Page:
White House downplays recession fears ahead of next GDP report

While there is no hard and fast rule governing what defines a recession in the United States, it is commonly understood to be two consecutive quarters of GDP contraction. But a small group of economists from the Business Cycle Dating Committee officially define when the US economy is in a recession, and they define a recession as involving “a significant decline in economic activity that spreads through the economy and lasts more than a few months. .”
National Economic Council Director Brian Deese argued Monday that while this week’s report from the Commerce Department shows a second straight negative quarter of gross domestic product, that doesn’t mean the United States is in a recession. Using an argument the White House used regarding an inflation report earlier this month, Deese said the second-quarter data — which reflects the April-June period — will be “inherently backward-looking,” and highlighted the jobs created in this time range.

“Never in the history of our country have we had a recession where the economy was creating jobs, period, let alone creating 400,000 jobs,” Deese told CNN’s John Berman during “New Day”.

Other economic advisers to Deese and Biden try to use that spongy definition to say the economy is resilient, even though last week’s CNN poll showed the public’s view of the economy the worst since 2011.

“Certainly in terms of the technical definition, it’s not a recession. The technical definition looks at a much wider range of data points. But in practical terms, what matters to Americans is whether they have a little economic relief, if they have more job opportunities, their wages go up – that’s Joe Biden’s goal since taking office,” Deese said.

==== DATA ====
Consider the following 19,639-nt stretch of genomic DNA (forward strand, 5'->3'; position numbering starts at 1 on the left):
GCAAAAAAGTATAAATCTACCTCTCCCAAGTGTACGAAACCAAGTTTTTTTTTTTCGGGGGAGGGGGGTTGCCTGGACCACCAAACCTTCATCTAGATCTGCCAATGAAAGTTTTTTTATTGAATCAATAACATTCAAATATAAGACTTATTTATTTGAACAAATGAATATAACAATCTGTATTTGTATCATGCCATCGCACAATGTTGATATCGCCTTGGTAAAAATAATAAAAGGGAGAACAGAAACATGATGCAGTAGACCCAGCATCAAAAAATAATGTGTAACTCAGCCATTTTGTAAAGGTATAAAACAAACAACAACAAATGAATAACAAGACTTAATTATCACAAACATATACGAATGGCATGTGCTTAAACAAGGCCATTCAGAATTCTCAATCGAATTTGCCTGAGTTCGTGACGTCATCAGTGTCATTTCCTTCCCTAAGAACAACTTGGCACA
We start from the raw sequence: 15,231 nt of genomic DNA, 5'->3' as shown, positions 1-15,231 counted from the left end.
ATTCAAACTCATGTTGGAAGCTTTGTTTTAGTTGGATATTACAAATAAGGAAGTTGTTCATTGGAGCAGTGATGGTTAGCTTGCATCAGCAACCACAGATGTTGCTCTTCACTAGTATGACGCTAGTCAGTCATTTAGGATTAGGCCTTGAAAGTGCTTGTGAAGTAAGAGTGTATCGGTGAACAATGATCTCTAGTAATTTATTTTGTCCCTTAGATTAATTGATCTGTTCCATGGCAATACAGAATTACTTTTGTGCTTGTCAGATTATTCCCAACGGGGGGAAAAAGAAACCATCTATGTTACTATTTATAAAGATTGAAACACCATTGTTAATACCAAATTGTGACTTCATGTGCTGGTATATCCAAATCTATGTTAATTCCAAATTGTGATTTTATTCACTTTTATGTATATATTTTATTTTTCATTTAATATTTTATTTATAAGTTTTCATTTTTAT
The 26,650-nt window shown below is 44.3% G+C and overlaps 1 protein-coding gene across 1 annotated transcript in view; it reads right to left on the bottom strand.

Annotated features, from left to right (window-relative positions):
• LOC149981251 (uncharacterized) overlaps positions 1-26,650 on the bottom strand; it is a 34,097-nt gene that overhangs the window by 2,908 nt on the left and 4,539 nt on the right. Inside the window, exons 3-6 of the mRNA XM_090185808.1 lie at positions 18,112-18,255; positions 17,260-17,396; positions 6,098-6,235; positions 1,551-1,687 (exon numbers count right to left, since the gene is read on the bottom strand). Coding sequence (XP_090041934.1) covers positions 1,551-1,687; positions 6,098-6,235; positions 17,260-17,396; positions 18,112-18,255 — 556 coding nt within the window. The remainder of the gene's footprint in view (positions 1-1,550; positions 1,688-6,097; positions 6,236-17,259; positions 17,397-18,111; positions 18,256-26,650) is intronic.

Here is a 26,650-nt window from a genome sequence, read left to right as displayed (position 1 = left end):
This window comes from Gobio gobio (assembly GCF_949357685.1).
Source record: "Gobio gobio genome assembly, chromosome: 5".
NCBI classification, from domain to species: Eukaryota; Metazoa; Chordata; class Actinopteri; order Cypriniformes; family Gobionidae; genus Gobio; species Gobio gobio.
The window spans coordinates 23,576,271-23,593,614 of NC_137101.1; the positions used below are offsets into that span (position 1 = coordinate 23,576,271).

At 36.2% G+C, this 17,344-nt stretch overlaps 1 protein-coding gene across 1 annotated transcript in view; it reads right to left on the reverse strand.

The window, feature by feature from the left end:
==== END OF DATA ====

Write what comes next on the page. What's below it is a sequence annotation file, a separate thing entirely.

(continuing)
Deese said that despite high gas and grocery prices, the country’s economy is “showing resilience in the face of some very significant global economic challenges.” Gas prices have fallen in recent weeks, after falling about 55 cents in the past month, according to AAA.

“If you look at the labor market, if you look at what consumers are spending, what businesses and households are investing, you continue to see that resilience,” Deese said. “But that’s no reason to be complacent. We need to act. We need to act on things like prescription drugs and things like semiconductors right now.”

He urged Congress to take immediate action to reduce costs for American families, including lowering prescription drug prices and bolstering computer chip manufacturing in the United States, which he said would help reduce automobile costs.

“These are very uncertain times,” Deese said. “And when you go to park at the gas station or at the grocery store and you see these high prices, not only do they create difficulty, but they create uncertainty as to what things are going to be like. coming.”

The United States expects a number of key economic indicator reports this week outside of the second-quarter GDP numbers due Thursday, including Tuesday’s consumer confidence survey and the index of personal consumption expenditure on Friday. The Federal Reserve also meets on Wednesday to discuss interest rates.

Other top Biden administration officials continue to insist the economy is not in recession amid widespread inflation. Treasury Secretary Janet Yellen said on Sunday the economy was in “transition” and there was a “slowdown”.

“It’s not an economy in recession, but we’re in a transition period where growth is slowing,” she told NBC’s “Meet the Press.”

CNN’s Betsy Klein contributed to this report.

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